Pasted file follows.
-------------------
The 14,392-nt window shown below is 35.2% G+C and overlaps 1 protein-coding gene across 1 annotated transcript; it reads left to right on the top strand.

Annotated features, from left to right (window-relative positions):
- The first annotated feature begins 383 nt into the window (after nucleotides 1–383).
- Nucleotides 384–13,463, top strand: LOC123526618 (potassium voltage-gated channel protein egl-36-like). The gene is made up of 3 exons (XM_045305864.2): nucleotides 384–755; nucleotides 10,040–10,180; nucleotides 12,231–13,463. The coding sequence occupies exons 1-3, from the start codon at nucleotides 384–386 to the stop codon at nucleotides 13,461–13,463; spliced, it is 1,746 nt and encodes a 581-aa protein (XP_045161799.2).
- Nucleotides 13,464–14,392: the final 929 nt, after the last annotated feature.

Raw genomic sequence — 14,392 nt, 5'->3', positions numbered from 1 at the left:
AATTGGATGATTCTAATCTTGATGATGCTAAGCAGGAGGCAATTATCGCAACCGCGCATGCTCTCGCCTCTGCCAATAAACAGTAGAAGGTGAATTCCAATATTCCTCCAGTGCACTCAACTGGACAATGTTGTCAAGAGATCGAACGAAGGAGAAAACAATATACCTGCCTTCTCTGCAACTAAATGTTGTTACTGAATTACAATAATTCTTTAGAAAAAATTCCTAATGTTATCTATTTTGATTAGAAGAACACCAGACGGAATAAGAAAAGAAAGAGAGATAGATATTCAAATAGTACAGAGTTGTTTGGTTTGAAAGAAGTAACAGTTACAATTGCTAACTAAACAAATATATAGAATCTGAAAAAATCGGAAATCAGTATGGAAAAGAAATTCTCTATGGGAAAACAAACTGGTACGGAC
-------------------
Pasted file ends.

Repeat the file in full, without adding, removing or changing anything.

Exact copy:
The 14,392-nt window shown below is 35.2% G+C and overlaps 1 protein-coding gene across 1 annotated transcript; it reads left to right on the top strand.

Annotated features, from left to right (window-relative positions):
- The first annotated feature begins 383 nt into the window (after nucleotides 1–383).
- Nucleotides 384–13,463, top strand: LOC123526618 (potassium voltage-gated channel protein egl-36-like). The gene is made up of 3 exons (XM_045305864.2): nucleotides 384–755; nucleotides 10,040–10,180; nucleotides 12,231–13,463. The coding sequence occupies exons 1-3, from the start codon at nucleotides 384–386 to the stop codon at nucleotides 13,461–13,463; spliced, it is 1,746 nt and encodes a 581-aa protein (XP_045161799.2).
- Nucleotides 13,464–14,392: the final 929 nt, after the last annotated feature.

Raw genomic sequence — 14,392 nt, 5'->3', positions numbered from 1 at the left:
AATTGGATGATTCTAATCTTGATGATGCTAAGCAGGAGGCAATTATCGCAACCGCGCATGCTCTCGCCTCTGCCAATAAACAGTAGAAGGTGAATTCCAATATTCCTCCAGTGCACTCAACTGGACAATGTTGTCAAGAGATCGAACGAAGGAGAAAACAATATACCTGCCTTCTCTGCAACTAAATGTTGTTACTGAATTACAATAATTCTTTAGAAAAAATTCCTAATGTTATCTATTTTGATTAGAAGAACACCAGACGGAATAAGAAAAGAAAGAGAGATAGATATTCAAATAGTACAGAGTTGTTTGGTTTGAAAGAAGTAACAGTTACAATTGCTAACTAAACAAATATATAGAATCTGAAAAAATCGGAAATCAGTATGGAAAAGAAATTCTCTATGGGAAAACAAACTGGTACGGAC